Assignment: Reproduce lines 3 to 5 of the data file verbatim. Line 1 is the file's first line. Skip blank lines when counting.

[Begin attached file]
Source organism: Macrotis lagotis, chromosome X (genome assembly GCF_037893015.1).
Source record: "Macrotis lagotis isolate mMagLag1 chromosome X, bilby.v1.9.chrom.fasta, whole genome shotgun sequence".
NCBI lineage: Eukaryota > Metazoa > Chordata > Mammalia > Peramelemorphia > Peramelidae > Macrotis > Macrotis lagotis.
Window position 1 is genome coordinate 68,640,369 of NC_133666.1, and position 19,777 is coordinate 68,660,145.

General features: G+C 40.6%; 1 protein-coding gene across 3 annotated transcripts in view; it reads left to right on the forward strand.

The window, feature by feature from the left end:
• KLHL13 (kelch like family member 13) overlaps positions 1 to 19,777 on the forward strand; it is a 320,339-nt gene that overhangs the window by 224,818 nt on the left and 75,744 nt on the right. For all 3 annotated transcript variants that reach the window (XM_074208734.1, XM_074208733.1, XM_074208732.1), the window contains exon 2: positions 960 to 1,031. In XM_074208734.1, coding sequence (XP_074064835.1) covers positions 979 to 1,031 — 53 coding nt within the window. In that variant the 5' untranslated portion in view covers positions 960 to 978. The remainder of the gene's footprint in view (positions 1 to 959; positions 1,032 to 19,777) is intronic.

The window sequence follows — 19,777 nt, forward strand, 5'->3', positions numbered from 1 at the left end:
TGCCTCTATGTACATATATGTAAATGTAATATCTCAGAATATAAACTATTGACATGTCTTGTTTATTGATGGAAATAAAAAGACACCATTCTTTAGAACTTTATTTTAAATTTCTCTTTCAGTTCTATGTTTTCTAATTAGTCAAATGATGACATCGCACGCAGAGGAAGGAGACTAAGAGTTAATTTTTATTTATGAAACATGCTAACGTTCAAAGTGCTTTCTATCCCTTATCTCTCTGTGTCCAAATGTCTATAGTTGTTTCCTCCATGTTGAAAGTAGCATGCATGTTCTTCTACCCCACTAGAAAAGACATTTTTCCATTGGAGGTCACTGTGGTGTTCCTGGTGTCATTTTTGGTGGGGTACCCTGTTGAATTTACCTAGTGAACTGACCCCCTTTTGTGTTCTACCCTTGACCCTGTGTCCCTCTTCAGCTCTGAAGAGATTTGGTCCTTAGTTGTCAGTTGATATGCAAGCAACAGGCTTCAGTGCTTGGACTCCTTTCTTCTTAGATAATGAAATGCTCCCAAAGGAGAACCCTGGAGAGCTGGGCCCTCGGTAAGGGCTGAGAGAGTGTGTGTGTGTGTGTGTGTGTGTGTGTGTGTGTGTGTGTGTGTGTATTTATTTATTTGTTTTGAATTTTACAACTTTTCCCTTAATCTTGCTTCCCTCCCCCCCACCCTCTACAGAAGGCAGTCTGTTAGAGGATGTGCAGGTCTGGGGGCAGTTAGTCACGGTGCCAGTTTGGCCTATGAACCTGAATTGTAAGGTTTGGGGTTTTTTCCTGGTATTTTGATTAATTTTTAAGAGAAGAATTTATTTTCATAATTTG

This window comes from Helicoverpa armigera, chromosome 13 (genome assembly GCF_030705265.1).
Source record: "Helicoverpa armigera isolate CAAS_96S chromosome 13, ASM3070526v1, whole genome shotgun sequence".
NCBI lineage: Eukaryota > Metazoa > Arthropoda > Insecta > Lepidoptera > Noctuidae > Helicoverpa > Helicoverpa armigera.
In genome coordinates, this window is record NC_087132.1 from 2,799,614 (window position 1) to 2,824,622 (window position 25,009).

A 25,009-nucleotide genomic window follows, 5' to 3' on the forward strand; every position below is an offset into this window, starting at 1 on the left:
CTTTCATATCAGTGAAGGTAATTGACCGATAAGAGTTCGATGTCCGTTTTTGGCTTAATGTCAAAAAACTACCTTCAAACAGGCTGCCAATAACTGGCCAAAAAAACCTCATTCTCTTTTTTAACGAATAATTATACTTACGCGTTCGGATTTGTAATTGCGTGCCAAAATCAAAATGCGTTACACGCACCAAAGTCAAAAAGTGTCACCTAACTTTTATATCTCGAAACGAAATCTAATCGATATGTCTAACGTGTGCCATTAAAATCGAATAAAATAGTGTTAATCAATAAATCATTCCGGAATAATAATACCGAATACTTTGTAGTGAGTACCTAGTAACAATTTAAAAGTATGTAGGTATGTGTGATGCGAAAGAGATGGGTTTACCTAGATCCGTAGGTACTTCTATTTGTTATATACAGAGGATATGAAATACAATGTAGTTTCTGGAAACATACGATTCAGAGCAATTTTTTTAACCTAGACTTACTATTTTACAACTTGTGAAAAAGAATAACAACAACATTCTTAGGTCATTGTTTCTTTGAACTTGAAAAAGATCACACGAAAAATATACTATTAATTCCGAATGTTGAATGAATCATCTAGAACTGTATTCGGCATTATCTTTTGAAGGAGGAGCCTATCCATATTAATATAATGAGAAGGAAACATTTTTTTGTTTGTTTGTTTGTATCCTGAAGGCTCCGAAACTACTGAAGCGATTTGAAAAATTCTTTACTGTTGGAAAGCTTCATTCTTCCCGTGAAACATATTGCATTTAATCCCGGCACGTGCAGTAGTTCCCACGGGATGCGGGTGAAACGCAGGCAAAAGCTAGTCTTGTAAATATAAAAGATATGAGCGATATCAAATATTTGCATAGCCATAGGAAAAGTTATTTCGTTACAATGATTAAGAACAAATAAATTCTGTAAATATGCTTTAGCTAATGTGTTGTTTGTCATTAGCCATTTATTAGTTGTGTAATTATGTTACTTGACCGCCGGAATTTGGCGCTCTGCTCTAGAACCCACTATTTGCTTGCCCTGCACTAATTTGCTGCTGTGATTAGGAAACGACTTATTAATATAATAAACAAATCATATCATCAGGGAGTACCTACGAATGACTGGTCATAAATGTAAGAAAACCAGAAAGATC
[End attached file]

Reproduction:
NCBI lineage: Eukaryota > Metazoa > Chordata > Mammalia > Peramelemorphia > Peramelidae > Macrotis > Macrotis lagotis.
Window position 1 is genome coordinate 68,640,369 of NC_133666.1, and position 19,777 is coordinate 68,660,145.

General features: G+C 40.6%; 1 protein-coding gene across 3 annotated transcripts in view; it reads left to right on the forward strand.